Sarah sent me this incredibly brave email today about baby bonding, so I asked her if I could share it with you straight away.
I remember my anti-natal teacher warning us that after all the labour and the pushing and the exhaustion that when you are first handed your baby there is a chance that you won’t get that wave of love. The baby bond. For one thing, you’ve never met your baby before and for another, it was REALLY PAINFUL getting it out!
Sarah has been honest, so I will too. During labour I had feelings that I am ashamed of now. I was in so much pain while I was at home that I actually thought “I don’t care what happens to this baby, I just want it out”. And that shocked me afterwards, and also made me so cross that I was left on my own during this time and the reason why I will have either a Doula or an independent Midwife next time.
When he did finally come out, despite crying at every birth story I ever read, I didn’t cry. I was just relieved he was finally out and touched by Mike’s response. He was placed on my chest, which was awkward because I couldn’t really see him. Mike has THE WORST photo of me with a million chins trying to look down at him! And, I just kind of remember the overwhelming feeling was “this is a bit weird!” Within a few hours other feeling did take over and I was soon smitten and would cry like the soppiest person you ever met as I sang Beautiful Boy to him (by John Lennon). But, what happens if that feeling doesn’t come?
While I was pregnant with my first child, I had long chats with my neighbour whose son was about a year old at the time. I remember her saying that when she saw her son, she felt this amazing overwhelming love, fascination and pure devotion that hasn’t really gone away. At the time, I was a bit worried because I didn’t really feel pregnant. I felt like something was going to happen and I’d lose the baby. I’ve got type 1 diabetes, so my whole pregnancy was closely managed and I was seen every two weeks. I’d been warned about the dangers of being pregnant to me and the baby, but felt confident that we could get through it. When my daughter arrived, I had a terrible birth and she was delivered by c-section and went into SCBU.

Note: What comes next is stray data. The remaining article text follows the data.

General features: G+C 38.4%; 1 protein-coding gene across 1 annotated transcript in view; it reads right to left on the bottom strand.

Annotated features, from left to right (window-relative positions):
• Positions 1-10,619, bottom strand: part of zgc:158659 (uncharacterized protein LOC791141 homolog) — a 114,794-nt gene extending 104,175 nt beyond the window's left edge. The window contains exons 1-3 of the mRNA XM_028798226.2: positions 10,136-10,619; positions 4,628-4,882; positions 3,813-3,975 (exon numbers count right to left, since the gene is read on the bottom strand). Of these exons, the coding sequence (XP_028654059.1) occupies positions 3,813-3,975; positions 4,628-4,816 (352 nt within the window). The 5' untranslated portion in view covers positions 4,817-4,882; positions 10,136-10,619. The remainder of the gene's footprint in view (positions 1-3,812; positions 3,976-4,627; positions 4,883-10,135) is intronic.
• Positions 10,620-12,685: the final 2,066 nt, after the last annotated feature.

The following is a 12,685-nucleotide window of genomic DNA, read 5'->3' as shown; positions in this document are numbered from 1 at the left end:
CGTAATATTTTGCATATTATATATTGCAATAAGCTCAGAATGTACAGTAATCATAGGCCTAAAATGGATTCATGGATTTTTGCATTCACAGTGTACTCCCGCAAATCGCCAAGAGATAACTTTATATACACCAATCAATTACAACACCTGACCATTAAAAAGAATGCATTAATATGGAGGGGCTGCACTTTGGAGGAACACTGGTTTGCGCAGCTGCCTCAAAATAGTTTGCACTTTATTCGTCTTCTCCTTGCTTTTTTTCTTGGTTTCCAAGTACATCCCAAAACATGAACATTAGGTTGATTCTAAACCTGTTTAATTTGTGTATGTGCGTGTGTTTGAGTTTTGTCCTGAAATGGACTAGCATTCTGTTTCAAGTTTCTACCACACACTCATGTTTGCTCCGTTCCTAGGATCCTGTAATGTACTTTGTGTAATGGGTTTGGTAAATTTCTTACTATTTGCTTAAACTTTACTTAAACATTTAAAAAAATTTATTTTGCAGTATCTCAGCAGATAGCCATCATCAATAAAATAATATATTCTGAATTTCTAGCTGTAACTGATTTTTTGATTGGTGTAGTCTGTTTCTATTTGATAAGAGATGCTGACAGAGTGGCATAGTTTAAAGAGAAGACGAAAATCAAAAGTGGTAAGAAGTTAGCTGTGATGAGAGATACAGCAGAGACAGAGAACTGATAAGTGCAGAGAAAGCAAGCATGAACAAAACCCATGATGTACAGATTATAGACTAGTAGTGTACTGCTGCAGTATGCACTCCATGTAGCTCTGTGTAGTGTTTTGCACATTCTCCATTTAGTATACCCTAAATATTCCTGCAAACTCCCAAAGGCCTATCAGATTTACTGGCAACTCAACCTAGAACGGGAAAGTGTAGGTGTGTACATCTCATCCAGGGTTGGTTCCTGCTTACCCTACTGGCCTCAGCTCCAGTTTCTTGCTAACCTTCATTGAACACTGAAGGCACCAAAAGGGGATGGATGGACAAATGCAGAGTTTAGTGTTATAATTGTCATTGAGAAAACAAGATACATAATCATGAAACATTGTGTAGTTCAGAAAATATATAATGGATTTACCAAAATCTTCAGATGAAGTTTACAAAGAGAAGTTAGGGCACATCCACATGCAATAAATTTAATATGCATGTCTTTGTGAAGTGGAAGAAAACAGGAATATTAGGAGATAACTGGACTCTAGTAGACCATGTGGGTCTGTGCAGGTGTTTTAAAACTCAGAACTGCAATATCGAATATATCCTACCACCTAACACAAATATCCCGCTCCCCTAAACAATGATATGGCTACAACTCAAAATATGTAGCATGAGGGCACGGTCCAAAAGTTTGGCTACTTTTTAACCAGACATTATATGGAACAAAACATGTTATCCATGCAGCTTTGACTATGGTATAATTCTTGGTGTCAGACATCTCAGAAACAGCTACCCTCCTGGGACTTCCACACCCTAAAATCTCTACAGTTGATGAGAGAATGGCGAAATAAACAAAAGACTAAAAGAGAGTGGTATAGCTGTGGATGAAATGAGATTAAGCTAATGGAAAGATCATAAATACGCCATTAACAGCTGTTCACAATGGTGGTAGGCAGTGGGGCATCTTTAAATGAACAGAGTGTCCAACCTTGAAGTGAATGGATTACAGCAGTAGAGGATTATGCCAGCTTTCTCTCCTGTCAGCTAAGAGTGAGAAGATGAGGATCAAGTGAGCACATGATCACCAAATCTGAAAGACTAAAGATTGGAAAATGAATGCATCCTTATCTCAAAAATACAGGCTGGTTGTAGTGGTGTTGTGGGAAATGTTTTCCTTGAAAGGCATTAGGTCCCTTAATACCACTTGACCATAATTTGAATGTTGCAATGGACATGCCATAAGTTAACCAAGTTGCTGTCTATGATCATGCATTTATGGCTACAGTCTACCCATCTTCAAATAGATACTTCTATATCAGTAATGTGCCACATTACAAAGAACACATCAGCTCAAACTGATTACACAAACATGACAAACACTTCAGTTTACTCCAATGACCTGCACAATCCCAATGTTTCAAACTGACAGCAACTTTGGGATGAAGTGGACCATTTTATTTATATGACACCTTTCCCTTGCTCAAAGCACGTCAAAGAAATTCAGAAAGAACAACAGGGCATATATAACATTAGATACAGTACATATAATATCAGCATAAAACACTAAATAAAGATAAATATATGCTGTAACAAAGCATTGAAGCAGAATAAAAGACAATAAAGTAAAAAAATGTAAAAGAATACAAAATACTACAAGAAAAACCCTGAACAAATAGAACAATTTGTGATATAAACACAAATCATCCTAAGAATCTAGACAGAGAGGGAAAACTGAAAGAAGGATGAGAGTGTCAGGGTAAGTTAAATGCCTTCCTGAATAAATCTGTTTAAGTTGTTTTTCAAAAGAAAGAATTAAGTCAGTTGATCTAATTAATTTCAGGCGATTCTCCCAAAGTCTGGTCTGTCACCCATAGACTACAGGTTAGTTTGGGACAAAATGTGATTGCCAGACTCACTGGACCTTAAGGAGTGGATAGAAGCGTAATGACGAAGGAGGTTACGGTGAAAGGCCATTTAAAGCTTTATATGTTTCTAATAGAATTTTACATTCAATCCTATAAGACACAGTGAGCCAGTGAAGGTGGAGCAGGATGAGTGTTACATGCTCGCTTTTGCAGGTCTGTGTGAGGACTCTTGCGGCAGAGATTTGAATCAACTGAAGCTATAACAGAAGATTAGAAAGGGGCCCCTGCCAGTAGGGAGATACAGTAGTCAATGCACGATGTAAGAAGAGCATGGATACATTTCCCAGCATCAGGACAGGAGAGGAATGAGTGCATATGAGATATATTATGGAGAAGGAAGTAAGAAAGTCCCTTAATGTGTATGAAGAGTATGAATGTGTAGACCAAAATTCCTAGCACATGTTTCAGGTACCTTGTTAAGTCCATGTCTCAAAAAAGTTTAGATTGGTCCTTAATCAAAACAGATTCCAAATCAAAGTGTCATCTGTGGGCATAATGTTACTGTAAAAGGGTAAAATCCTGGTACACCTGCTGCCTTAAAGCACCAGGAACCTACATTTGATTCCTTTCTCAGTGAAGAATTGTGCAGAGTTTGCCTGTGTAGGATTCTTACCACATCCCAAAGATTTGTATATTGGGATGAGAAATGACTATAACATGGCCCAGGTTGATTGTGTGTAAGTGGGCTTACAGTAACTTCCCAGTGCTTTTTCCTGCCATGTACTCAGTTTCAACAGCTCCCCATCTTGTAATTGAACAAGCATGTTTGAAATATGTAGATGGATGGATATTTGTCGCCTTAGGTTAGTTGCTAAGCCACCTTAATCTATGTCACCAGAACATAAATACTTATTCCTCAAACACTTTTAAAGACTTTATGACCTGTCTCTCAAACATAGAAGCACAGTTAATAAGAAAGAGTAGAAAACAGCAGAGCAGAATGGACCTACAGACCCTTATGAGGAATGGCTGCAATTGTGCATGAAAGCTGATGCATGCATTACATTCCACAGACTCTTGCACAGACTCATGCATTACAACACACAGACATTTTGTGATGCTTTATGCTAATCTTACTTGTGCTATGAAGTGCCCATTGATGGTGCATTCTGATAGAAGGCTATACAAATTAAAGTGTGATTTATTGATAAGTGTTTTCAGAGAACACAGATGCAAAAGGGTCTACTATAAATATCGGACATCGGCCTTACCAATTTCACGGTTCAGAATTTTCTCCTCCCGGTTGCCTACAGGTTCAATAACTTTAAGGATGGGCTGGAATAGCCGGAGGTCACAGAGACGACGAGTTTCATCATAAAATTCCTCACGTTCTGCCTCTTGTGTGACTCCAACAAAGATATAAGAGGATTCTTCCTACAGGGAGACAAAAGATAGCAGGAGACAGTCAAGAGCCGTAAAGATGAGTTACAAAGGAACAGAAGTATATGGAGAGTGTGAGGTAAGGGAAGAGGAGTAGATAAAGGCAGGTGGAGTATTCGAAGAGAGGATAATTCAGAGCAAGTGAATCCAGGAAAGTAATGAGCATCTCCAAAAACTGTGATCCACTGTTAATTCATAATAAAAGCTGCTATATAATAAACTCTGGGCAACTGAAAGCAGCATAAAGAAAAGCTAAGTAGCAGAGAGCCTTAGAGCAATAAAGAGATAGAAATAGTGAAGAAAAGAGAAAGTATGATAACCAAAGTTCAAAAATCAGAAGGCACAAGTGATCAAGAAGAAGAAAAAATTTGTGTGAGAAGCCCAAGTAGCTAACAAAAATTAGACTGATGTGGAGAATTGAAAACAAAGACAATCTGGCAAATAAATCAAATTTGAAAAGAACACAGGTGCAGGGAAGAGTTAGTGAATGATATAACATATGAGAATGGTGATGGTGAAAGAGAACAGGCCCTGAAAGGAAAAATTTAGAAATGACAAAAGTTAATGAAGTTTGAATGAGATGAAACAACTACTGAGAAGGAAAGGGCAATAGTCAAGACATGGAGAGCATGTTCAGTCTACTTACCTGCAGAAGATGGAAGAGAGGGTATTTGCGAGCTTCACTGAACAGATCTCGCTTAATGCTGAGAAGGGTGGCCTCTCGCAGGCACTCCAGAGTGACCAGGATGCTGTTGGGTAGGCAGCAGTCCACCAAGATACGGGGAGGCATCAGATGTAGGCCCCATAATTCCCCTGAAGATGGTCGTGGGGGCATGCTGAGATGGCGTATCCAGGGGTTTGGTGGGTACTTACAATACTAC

When I saw her, I waited patiently for the overwhelming feeling my neighbour spoke of, but nothing. I felt like I was holding someone else’s baby. I couldn’t breastfeed her either, which I don’t think really helped and as the time went on that feeling still didn’t come.
In fact, I don’t think it ever did. Bit by bit, our relationship would move on – the first giggle, the first sleep through, weaning, the first solo sitting up, crawling, walking, but it wasn’t really until we were able to communicate that I started to feel like she was the most precious thing in my life.
With my second daughter, the same thing has happened. I’m not so worried about it, because it has happened before. She’s one now, and I definitely feel more bonded to my first daughter, who communicates well.
I think there are so many expectations put on new mums – breastfeeding, bonding, knowing what to do, but actually it’s really, really hard and sometimes things don’t go to plan.
Thank you Sarah xxx